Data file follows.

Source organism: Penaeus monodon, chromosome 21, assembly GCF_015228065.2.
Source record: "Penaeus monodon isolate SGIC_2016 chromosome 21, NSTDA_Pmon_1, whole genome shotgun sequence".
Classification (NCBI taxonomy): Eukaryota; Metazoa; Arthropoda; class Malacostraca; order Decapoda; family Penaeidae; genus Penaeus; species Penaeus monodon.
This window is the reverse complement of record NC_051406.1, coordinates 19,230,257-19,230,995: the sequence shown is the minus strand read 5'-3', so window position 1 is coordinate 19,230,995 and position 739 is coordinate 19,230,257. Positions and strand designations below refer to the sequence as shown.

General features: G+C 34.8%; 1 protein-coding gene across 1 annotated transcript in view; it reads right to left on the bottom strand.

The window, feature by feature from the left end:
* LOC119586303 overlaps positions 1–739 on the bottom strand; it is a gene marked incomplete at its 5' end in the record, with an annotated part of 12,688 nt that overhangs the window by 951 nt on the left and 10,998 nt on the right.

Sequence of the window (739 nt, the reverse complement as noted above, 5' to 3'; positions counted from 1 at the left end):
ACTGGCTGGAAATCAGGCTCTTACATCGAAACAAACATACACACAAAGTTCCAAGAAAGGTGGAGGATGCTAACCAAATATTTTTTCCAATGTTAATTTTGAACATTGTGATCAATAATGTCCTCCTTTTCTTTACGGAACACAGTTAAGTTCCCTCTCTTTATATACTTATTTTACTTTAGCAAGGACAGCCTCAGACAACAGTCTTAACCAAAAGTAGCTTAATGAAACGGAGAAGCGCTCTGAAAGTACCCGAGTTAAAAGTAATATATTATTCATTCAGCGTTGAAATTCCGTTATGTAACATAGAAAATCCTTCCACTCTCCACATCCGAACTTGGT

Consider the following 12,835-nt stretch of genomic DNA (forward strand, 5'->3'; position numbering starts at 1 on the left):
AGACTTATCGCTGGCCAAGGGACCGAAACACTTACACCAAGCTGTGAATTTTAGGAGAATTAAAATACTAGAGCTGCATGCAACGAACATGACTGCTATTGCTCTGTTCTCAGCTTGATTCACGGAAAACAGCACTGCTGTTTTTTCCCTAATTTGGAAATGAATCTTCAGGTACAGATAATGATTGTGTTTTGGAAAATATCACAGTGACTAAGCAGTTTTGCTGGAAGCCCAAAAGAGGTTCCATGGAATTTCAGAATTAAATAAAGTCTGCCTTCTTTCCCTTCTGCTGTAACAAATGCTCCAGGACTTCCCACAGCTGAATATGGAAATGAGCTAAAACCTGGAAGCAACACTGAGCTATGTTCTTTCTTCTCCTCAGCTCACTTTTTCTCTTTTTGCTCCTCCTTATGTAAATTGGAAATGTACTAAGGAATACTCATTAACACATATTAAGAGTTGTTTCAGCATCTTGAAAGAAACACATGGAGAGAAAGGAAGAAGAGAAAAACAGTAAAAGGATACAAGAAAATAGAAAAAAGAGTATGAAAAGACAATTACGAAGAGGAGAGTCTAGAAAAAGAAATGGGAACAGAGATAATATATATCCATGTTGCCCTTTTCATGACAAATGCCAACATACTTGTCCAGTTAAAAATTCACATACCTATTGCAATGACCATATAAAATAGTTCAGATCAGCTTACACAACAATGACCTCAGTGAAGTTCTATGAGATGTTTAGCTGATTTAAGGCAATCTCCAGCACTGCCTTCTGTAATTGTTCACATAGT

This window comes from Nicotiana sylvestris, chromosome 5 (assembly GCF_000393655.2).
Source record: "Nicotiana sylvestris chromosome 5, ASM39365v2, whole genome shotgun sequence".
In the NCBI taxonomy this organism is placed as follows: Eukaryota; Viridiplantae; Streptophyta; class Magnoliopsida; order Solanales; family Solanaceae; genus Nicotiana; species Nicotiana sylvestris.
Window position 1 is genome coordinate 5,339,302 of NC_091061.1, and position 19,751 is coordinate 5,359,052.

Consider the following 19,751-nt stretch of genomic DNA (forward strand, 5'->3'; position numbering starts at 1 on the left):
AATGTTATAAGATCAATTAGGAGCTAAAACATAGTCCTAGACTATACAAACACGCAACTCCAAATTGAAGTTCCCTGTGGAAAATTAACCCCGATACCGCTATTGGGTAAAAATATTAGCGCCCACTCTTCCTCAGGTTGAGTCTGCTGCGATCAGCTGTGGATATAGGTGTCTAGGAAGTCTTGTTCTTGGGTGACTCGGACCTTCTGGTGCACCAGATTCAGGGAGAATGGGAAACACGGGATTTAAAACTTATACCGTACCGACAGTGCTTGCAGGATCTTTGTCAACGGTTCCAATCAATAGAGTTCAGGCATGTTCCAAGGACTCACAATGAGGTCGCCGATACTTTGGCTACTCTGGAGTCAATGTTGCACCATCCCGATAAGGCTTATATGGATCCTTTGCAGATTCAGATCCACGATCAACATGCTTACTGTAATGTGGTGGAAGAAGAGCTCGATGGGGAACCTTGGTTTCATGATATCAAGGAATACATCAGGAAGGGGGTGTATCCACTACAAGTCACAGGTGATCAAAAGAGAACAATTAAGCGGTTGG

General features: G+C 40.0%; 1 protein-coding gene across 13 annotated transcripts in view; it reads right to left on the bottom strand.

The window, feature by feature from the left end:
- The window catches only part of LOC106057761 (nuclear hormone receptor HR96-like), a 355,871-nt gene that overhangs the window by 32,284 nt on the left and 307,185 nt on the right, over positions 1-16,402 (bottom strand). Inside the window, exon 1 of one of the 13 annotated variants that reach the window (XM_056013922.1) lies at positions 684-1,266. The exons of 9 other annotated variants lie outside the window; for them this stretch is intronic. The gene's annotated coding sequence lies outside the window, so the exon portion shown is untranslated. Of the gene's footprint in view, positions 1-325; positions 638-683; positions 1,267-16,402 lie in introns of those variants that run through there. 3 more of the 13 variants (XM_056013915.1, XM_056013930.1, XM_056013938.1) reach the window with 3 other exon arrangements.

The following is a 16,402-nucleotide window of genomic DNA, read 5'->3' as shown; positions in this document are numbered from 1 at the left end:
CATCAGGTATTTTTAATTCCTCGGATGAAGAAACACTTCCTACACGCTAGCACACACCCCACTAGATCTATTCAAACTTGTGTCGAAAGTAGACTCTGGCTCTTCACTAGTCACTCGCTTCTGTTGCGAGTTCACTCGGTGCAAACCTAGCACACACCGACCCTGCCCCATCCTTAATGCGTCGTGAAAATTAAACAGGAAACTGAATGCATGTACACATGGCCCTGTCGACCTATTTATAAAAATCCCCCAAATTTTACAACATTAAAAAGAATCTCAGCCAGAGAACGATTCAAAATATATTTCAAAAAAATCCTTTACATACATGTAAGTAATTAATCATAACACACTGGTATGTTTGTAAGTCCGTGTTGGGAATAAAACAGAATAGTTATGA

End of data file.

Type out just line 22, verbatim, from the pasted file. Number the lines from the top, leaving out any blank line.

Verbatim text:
CATCAGGTATTTTTAATTCCTCGGATGAAGAAACACTTCCTACACGCTAGCACACACCCCACTAGATCTATTCAAACTTGTGTCGAAAGTAGACTCTGGCTCTTCACTAGTCACTCGCTTCTGTTGCGAGTTCACTCGGTGCAAACCTAGCACACACCGACCCTGCCCCATCCTTAATGCGTCGTGAAAATTAAACAGGAAACTGAATGCATGTACACATGGCCCTGTCGACCTATTTATAAAAATCCCCCAAATTTTACAACATTAAAAAGAATCTCAGCCAGAGAACGATTCAAAATATATTTCAAAAAAATCCTTTACATACATGTAAGTAATTAATCATAACACACTGGTATGTTTGTAAGTCCGTGTTGGGAATAAAACAGAATAGTTATGA